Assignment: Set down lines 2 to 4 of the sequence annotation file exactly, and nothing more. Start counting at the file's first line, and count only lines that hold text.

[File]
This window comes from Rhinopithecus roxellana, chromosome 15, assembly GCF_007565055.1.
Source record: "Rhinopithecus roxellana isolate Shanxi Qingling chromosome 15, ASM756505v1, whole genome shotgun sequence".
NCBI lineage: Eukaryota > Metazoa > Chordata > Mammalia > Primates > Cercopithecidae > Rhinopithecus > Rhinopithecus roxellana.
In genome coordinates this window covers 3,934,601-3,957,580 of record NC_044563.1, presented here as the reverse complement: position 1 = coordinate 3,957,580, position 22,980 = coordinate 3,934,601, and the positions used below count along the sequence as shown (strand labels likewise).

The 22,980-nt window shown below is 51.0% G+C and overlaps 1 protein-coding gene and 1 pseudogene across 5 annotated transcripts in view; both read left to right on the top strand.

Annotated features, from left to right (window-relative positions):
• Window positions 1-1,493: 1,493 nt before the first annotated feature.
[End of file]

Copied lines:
Source record: "Rhinopithecus roxellana isolate Shanxi Qingling chromosome 15, ASM756505v1, whole genome shotgun sequence".
NCBI lineage: Eukaryota > Metazoa > Chordata > Mammalia > Primates > Cercopithecidae > Rhinopithecus > Rhinopithecus roxellana.
In genome coordinates this window covers 3,934,601-3,957,580 of record NC_044563.1, presented here as the reverse complement: position 1 = coordinate 3,957,580, position 22,980 = coordinate 3,934,601, and the positions used below count along the sequence as shown (strand labels likewise).